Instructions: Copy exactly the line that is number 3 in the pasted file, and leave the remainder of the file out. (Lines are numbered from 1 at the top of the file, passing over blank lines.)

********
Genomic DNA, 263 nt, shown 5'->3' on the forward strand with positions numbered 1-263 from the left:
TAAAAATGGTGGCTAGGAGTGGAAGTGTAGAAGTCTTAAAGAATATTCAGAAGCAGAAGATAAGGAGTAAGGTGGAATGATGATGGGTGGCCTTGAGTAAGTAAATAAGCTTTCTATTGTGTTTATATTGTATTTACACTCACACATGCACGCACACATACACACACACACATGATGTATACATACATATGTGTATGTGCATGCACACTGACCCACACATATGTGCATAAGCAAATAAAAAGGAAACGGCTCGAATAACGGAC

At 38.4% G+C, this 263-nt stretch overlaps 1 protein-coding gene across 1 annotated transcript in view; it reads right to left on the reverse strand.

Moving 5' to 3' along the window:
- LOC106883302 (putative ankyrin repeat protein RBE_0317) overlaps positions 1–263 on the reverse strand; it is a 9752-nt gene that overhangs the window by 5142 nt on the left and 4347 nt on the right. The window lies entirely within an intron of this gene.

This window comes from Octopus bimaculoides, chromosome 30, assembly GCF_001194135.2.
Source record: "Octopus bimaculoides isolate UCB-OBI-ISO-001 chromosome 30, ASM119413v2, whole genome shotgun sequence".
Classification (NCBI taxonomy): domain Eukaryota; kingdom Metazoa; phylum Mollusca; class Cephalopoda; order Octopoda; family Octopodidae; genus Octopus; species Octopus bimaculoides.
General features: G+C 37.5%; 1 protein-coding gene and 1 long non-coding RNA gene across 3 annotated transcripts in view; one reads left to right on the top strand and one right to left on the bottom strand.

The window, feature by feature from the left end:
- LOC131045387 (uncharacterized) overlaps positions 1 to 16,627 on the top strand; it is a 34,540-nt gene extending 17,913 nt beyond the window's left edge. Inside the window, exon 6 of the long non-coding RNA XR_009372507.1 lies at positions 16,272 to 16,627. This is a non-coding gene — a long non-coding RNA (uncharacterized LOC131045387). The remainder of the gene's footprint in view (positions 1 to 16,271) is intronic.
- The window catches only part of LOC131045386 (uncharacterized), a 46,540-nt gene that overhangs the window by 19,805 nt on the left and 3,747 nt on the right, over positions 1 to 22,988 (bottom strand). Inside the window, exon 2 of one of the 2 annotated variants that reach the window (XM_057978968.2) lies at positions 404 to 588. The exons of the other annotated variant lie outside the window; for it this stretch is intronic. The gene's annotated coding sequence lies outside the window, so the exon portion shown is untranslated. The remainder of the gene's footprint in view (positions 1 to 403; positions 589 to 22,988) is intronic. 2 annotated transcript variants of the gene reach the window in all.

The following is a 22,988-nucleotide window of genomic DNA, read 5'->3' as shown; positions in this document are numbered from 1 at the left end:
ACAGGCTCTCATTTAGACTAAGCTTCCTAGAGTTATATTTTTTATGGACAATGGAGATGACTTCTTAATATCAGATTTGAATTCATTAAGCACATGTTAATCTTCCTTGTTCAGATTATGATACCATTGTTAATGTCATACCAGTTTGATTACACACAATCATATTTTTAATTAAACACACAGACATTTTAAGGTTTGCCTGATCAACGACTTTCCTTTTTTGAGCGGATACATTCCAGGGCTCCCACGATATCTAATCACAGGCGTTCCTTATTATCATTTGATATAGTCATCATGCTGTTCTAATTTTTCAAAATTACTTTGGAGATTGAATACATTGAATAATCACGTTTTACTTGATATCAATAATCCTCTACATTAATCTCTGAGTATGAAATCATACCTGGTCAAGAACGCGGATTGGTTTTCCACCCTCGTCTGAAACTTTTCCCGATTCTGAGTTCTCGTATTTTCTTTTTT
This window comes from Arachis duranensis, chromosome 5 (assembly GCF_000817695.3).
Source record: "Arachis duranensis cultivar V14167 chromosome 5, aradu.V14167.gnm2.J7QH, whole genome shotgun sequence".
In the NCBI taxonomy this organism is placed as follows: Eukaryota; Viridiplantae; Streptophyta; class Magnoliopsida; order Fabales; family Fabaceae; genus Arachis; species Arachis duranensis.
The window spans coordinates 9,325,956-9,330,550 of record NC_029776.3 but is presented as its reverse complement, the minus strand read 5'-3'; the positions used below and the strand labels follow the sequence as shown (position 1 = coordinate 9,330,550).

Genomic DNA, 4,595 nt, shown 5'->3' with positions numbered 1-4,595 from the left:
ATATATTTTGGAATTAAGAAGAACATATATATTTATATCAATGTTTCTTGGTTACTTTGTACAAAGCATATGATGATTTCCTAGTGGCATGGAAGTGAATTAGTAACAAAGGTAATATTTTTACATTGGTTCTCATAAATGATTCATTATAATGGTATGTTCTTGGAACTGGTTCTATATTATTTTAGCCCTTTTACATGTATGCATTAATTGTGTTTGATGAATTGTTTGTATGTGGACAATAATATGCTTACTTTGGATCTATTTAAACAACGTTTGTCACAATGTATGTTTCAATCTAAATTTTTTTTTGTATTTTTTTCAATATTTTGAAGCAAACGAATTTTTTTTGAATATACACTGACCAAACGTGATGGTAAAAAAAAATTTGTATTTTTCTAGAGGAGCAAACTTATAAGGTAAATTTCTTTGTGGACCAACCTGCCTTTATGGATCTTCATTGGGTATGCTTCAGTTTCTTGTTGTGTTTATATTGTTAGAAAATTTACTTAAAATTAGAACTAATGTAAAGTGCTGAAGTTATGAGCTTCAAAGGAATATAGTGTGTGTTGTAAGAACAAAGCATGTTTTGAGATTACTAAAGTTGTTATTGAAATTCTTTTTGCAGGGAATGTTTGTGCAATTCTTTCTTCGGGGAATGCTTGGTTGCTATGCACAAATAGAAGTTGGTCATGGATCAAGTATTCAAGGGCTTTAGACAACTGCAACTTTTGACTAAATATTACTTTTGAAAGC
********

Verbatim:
At 38.4% G+C, this 263-nt stretch overlaps 1 protein-coding gene across 1 annotated transcript in view; it reads right to left on the reverse strand.